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Federal Appeals Court Overturns Decades-Old Precedent on Workplace Discrimination Claims

    Client Alerts
  • August 24, 2023

For decades, courts in the Fifth Circuit have followed a particularly strict rule limiting when employees can sue under Title VII for workplace discrimination.

That changed last Friday.

A full panel of the Fifth Circuit Court of Appeals in Hamilton v. Dallas County jettisoned a long-standing, employer-friendly precedent that limited employment discrimination suits under Title VII to those relating to so-called "ultimate employment decisions."

The en banc court found that Title VII reaches beyond "ultimate employment decisions" and bars the "entire spectrum" of disparate treatment in the workplace, including discrimination as to the "terms, conditions, or privileges of employment." The Fifth Circuit covers Louisiana, Mississippi, and Texas.

The Hamilton decision effectively widens the scope of employment actions workers may challenge under Title VII. Its decision moves the Fifth Circuit closer to its sister courts, including the Eleventh Circuit covering Georgia, Alabama, and Florida, as well as the Fourth Circuit, which includes North Carolina, South Carolina, and Virginia.

Last Friday's ruling opens employers within the Fifth Circuit to more claims for discrimination based on race, color, religion, sex, gender, and national origin. And it will no doubt embolden plaintiffs' attorneys to push the envelope in litigating these cases. Employers should prepare for an increase in Equal Employment Opportunity Commission (EEOC) charges and litigation. Employers should also review workplace policies around employment decisions like work assignments, shift schedules, and days off, among others.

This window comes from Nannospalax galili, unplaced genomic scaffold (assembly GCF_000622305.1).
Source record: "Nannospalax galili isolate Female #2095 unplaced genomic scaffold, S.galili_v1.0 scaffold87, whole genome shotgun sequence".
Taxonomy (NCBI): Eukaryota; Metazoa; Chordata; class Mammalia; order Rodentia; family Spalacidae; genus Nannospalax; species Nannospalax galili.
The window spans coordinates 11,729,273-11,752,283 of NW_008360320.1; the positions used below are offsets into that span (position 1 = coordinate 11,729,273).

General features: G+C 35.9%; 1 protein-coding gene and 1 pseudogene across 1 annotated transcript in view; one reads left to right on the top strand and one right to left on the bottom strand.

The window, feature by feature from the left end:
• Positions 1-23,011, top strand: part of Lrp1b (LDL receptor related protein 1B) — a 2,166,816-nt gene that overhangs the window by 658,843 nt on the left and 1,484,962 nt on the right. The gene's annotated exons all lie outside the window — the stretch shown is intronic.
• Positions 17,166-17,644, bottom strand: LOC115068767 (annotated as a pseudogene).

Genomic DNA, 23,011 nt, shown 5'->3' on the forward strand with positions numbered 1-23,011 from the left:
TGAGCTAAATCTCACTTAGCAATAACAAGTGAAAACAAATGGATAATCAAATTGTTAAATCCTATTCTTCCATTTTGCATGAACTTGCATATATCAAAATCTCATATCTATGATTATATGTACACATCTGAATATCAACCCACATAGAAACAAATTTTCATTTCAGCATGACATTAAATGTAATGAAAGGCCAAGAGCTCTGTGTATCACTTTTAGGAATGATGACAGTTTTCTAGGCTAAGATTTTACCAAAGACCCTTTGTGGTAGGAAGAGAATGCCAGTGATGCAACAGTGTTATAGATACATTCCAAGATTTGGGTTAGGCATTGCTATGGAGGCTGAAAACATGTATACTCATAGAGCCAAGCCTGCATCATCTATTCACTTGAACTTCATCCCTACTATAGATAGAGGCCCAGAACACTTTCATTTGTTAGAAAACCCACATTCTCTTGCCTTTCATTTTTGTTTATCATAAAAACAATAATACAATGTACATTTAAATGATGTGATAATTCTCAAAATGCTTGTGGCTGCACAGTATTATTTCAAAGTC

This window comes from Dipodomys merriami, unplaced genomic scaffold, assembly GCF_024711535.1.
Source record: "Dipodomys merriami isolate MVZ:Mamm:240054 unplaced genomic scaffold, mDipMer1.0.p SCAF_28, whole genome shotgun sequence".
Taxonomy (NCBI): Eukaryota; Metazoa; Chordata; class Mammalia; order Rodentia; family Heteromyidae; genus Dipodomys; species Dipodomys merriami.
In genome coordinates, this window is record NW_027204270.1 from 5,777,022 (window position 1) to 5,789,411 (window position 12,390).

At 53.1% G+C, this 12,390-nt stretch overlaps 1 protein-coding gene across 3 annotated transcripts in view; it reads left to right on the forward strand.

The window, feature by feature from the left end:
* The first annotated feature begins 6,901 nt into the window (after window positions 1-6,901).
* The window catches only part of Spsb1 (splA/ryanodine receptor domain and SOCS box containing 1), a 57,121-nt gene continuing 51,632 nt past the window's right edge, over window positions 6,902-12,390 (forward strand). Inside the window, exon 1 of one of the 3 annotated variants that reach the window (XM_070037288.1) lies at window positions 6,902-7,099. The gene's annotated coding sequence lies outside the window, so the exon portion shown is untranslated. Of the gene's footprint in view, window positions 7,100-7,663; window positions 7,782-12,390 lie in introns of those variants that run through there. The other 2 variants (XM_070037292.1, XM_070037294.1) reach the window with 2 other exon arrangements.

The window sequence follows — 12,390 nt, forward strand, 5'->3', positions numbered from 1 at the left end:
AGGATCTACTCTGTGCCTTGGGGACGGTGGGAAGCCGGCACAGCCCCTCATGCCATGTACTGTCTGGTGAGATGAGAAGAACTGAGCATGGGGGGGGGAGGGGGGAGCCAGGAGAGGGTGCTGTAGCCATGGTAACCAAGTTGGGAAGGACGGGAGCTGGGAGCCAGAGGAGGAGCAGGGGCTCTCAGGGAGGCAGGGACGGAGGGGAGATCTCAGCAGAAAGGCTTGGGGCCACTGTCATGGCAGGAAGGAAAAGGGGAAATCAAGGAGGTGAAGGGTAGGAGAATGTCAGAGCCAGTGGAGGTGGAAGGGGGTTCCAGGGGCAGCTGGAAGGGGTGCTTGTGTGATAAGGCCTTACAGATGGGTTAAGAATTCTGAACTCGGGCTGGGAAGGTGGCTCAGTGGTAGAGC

What Did the Fifth Circuit Rule on?

Title VII of the Civil Rights Act of 1964 prohibits discrimination in employment on the basis of race, color, religion, sex, and national origin. Since the mid-1990s, the Fifth Circuit had interpreted Title VII to require employees to point to an "ultimate employment decision," such as hiring, granting leave, firing, promoting, or compensating, to state a viable claim.

A group of nine female correctional officers sued the Dallas County Sheriff’s Office under Title VII for using a scheduling policy that allowed male officers, but not female officers, to take full weekends off. The officers alleged the policy violated Title VII’s prohibition of sex-based discrimination.

Bound by Fifth Circuit precedent, the district court dismissed the officers’ suit, reasoning that a change to an employee’s work schedule, such as denying days off, is not an "ultimate employment decision." A panel of the Fifth Circuit Court of Appeals initially affirmed the dismissal for the same reason. That panel, however, urged the full court of appeals to reexamine the "ultimate employment decision" requirement for Title VII suits. The court then agreed to rehear the case before a full panel of judges.